Weems Memorial Hospital is moving ahead with several capital expenditures, not the least of which is $50,000 for a revised feasibility study to determine how much debt makes sense to take on to build a new facility, or renovate the existing one.



Weems CEO Ray Brownsworth told county commissioners Tuesday morning that a debt capacity study, exploring scenarios ranging in cost from $8 million to $12 million, would be needed to as part of a loan application with the U.S. Department of Agriculture.



“We can use some existing information but have to revalidate that,” he said, noting the cost of the study as well as the $65,000 which also will be needed to file a letter of intent, could come from preconstruction funds held in the county’s health care trust fund of monies from the 1 percent sales tax.



Funding the debt capacity study passed unanimously after some grousing by the commissioners.



“We paid the same firm already for a feasibility study.” said Commissioner Pinki Jackel. “It seems to me we already paid them $100,000.”



Brownsworth said competition to the west, and changes to the marketplace and to rates of reimbursement, have made it necessary for the revised study. “A colleague in a nearby town paid $130,000” for a similar study, he said, noting that it would be good for one to two years.



“We’ve already paid them $250,000 for plans that don’t work,” said Jackel. “We’ve got to stop spending money on evaluation. We’ve spent almost $400,000 on evaluation and we don’t have anything to show for it.



But, she conceded, “if we want a new hospital, we have to give them their information.”



Commissioner Smokey Parrish wanted reassurance from Brownsworth the study would not be a case of throwing away more money.



“Are we ready to move forward? Because if not, it’s a waste of money,” said Parrish.



“This is what we need to be ready to move forward in a timely fashion,” said Brownsworth. “The feasibility study will confirm which of those, with great detail, will be possible. I assume we want to get the most bang for our buck.



“I would like to be starting on a new hospital in a year. My charge since I’ve been hired here is to make this happen and that’s what we’re going to do,” he said.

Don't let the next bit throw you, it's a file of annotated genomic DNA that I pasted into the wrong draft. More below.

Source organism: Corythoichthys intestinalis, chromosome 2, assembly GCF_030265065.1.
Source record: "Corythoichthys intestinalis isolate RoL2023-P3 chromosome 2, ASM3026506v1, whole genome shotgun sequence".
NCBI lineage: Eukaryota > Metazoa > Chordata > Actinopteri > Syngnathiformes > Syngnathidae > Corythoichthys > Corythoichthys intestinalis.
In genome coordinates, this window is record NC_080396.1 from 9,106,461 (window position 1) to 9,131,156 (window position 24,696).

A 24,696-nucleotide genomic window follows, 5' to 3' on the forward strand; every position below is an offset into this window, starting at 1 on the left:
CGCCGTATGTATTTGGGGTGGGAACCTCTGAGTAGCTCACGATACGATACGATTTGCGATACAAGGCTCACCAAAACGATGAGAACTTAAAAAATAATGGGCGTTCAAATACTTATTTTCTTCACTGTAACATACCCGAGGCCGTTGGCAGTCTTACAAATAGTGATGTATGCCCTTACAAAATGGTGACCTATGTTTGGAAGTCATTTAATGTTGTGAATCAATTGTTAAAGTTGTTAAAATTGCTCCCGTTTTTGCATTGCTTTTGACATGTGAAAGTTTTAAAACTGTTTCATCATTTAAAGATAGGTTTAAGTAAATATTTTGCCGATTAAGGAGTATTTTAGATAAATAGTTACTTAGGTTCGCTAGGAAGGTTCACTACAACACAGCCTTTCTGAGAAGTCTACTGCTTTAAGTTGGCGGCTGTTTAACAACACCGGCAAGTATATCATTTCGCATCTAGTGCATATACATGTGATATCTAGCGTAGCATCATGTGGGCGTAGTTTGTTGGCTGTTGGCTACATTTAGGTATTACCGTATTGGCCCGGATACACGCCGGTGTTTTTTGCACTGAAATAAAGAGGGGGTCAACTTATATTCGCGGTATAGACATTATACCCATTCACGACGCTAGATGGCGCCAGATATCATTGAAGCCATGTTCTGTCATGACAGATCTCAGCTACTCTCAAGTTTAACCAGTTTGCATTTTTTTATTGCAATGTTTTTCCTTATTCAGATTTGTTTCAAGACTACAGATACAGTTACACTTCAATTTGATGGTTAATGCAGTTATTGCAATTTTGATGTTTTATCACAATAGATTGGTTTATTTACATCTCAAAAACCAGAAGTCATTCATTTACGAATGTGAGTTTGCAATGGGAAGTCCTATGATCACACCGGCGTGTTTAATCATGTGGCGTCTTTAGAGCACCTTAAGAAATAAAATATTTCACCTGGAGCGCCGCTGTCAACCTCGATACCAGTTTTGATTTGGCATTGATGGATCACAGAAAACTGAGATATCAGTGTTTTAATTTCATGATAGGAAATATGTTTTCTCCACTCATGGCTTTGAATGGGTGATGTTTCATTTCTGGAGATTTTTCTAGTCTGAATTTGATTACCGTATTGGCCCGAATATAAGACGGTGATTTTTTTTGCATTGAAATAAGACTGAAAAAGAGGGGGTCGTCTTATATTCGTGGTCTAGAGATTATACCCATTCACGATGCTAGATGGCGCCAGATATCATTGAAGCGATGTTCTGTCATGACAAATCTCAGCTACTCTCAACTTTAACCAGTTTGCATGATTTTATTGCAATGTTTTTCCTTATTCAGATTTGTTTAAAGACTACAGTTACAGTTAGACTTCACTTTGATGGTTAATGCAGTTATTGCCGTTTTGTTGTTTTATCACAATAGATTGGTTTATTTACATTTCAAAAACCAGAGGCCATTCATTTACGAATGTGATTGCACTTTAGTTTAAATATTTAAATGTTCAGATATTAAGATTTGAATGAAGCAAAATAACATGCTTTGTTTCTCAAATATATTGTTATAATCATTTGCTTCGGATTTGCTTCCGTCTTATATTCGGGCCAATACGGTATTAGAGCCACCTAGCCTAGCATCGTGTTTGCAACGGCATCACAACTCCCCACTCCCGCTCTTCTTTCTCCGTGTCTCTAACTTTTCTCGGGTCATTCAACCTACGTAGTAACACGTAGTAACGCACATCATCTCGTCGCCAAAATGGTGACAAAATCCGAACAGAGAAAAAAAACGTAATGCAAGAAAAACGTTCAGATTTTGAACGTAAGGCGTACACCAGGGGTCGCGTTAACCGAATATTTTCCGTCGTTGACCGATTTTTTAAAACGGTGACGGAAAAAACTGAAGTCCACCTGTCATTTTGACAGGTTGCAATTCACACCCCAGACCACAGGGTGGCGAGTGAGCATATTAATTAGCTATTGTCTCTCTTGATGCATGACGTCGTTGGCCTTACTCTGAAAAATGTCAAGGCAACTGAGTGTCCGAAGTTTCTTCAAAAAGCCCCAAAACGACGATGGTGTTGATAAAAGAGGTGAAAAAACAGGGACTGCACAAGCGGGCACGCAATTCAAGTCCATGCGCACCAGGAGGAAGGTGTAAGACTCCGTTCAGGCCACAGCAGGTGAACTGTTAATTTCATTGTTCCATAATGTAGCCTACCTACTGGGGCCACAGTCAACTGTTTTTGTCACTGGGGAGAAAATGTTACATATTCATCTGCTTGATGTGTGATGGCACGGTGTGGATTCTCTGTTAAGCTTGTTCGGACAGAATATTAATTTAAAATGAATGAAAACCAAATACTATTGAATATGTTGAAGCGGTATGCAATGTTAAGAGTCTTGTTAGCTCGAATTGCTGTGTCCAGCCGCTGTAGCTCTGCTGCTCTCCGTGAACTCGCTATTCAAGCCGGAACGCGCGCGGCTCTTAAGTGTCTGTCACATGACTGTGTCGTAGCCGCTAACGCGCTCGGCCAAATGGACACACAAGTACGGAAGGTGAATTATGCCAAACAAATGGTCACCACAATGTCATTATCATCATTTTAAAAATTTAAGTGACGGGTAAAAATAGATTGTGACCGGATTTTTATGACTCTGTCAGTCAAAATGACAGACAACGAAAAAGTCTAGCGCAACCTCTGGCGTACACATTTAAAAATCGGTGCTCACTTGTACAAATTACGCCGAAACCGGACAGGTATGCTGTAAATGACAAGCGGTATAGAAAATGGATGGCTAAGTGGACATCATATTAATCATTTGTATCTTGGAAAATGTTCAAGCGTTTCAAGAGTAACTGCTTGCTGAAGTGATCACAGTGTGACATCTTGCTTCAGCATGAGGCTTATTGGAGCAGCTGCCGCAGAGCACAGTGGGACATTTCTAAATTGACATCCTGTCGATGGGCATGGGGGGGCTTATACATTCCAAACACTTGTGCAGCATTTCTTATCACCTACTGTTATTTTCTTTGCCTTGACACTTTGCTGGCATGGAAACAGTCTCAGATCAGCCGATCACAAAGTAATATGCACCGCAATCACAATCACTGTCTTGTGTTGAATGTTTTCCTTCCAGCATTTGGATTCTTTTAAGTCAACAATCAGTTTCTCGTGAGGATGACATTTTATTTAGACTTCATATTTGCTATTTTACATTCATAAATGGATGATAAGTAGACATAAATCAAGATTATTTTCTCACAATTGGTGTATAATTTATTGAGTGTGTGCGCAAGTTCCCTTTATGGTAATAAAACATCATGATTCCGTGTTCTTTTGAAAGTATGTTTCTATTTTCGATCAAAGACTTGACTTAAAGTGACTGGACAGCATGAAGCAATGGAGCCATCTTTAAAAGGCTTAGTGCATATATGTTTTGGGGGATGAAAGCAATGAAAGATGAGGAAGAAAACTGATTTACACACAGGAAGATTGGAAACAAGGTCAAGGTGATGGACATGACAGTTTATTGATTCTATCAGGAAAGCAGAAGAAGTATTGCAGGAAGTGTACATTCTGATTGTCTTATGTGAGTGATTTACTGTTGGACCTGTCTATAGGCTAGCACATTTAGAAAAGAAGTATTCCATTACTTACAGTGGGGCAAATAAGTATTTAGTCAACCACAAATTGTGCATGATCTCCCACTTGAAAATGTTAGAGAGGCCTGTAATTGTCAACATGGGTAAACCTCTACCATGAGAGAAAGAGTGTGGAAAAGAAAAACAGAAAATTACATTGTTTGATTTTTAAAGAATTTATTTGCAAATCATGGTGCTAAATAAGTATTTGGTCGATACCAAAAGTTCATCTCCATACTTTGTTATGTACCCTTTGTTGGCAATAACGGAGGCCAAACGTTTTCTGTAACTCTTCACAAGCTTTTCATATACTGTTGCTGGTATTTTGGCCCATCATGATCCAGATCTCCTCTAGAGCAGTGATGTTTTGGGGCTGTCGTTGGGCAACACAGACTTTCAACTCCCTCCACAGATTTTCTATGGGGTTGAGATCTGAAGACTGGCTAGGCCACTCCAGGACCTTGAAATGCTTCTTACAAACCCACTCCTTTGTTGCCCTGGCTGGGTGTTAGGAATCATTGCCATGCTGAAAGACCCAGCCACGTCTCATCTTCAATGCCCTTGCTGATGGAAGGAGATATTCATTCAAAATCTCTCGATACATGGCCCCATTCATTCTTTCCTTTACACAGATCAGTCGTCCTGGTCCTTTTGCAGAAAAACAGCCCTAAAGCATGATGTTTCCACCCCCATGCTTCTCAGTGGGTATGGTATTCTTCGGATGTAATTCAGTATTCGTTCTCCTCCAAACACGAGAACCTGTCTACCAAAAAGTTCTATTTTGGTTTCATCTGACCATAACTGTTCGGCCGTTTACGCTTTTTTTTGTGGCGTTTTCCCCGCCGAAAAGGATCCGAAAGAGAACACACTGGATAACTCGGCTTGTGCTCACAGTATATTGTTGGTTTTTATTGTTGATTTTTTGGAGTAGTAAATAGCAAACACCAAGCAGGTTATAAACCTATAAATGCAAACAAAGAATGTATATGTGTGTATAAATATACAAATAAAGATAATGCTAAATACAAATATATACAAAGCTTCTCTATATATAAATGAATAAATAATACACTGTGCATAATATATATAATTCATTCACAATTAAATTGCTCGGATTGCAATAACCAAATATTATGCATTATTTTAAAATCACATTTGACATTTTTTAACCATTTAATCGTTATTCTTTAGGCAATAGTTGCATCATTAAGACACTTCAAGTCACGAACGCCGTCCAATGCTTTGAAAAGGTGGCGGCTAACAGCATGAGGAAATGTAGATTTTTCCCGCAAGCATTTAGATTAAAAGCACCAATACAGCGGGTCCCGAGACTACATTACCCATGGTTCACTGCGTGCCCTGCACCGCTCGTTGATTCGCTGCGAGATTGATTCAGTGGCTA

“I would like that but we’ve got to have somebody to stay behind this,” said Jackel.



The CEO said the hospital might be 10 beds, with a medical office building or clinic attached. “We’re averaging three (patients) daily now so that will give us a 400 percent increase which is a gracious plenty,” said Jackel.



Brownsworth said Dr. Stephen Miniat’s former office is being converted into clinic space for Weems West, staffed by advanced registered nurse practitioner Susan Hardin. She sees about eight to 12 patients currently at her office inside the hospital, with the Weems East clinic’s two practitioners in Carrabelle seeing about 30 to 40 patients each day.



Brownsworth said a primary care practitioners is expected to see about three or four patients per hour in a seven-hour day.



“About 21 to 25 patients per day is what you are looking for, with complicated medical conditions taking longer,“ he said.



He said a complete renovation could run as much as $350,000, an expenditure which did not make as much sense, during this time of architectural transition, as spending under $50,000 to make the space suitable for Hardin, alongside a visiting specialist.



“Sometimes when you renovate, it costs more than construction,” said Jackel.



After the vote to approve the study was complete, Commissioner Noah Lockley signaled his patience, too, was nearing its end,



“Is this the last time we’re going to do this?” he asked.